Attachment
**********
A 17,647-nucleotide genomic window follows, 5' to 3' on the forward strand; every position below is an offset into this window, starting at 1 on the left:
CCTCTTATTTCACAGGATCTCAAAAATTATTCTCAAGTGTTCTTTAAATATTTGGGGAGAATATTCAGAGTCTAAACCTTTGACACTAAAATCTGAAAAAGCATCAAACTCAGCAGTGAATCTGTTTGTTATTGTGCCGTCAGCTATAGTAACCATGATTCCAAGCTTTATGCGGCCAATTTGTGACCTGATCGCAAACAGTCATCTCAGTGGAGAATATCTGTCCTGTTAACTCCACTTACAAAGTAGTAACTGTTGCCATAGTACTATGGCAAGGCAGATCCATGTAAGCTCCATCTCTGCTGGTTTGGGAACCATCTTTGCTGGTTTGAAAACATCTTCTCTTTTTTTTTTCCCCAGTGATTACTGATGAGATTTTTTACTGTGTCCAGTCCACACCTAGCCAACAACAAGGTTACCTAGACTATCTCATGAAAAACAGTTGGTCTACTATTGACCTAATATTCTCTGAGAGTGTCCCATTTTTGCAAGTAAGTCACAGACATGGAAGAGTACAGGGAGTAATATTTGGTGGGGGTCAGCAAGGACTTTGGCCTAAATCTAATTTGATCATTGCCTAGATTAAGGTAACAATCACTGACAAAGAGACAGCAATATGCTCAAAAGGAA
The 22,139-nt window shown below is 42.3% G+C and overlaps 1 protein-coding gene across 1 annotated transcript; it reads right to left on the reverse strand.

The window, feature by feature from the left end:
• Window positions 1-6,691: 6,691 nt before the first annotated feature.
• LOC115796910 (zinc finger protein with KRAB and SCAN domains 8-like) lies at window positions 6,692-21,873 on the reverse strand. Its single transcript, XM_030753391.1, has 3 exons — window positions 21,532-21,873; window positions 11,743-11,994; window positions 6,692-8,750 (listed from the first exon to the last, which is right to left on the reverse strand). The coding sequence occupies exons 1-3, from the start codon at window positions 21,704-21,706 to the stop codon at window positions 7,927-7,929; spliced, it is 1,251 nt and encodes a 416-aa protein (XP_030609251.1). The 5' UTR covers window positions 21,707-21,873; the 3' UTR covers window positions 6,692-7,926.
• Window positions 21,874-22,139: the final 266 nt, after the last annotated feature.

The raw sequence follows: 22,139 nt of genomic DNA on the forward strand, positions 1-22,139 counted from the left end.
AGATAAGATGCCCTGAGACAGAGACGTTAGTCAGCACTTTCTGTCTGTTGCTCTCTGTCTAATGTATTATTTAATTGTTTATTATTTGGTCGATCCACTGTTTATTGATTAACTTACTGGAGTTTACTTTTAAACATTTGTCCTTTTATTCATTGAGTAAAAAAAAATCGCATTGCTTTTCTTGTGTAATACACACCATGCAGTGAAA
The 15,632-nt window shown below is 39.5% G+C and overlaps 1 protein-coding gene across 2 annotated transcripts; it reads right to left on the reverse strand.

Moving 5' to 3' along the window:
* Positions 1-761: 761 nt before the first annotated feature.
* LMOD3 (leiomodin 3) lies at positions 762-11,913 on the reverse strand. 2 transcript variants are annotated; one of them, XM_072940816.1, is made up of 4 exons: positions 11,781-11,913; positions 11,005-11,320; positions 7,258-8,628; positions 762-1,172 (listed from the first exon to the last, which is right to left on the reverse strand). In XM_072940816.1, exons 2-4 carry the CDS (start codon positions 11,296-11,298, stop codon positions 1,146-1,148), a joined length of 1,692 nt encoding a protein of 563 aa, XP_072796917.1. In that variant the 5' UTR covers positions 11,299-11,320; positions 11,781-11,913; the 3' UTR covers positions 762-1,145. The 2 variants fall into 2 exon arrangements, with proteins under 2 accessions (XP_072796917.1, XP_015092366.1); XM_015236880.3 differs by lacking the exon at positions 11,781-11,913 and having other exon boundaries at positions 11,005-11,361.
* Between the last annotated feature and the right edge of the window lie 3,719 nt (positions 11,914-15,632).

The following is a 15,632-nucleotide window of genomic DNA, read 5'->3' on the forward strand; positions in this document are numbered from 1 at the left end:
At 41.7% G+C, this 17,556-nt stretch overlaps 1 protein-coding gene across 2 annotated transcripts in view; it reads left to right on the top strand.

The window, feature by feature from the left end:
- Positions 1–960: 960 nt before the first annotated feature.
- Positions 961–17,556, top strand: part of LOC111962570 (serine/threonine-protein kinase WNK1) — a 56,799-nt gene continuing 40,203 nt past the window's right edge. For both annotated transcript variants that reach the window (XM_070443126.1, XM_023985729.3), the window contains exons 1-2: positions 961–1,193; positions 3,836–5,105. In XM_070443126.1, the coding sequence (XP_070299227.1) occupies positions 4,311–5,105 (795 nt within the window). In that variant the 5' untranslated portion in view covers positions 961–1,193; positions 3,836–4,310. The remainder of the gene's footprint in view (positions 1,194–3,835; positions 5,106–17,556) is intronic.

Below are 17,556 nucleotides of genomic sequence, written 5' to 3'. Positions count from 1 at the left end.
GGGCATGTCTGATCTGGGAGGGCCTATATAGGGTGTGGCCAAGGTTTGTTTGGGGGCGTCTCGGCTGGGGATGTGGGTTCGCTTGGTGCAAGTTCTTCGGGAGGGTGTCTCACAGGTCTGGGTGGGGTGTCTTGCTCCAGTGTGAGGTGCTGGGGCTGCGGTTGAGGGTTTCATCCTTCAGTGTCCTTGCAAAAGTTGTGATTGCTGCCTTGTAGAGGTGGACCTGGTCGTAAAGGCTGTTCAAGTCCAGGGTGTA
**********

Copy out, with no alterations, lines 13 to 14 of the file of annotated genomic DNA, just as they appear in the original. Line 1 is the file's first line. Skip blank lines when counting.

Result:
* LMOD3 (leiomodin 3) lies at positions 762-11,913 on the reverse strand. 2 transcript variants are annotated; one of them, XM_072940816.1, is made up of 4 exons: positions 11,781-11,913; positions 11,005-11,320; positions 7,258-8,628; positions 762-1,172 (listed from the first exon to the last, which is right to left on the reverse strand). In XM_072940816.1, exons 2-4 carry the CDS (start codon positions 11,296-11,298, stop codon positions 1,146-1,148), a joined length of 1,692 nt encoding a protein of 563 aa, XP_072796917.1. In that variant the 5' UTR covers positions 11,299-11,320; positions 11,781-11,913; the 3' UTR covers positions 762-1,145. The 2 variants fall into 2 exon arrangements, with proteins under 2 accessions (XP_072796917.1, XP_015092366.1); XM_015236880.3 differs by lacking the exon at positions 11,781-11,913 and having other exon boundaries at positions 11,005-11,361.
* Between the last annotated feature and the right edge of the window lie 3,719 nt (positions 11,914-15,632).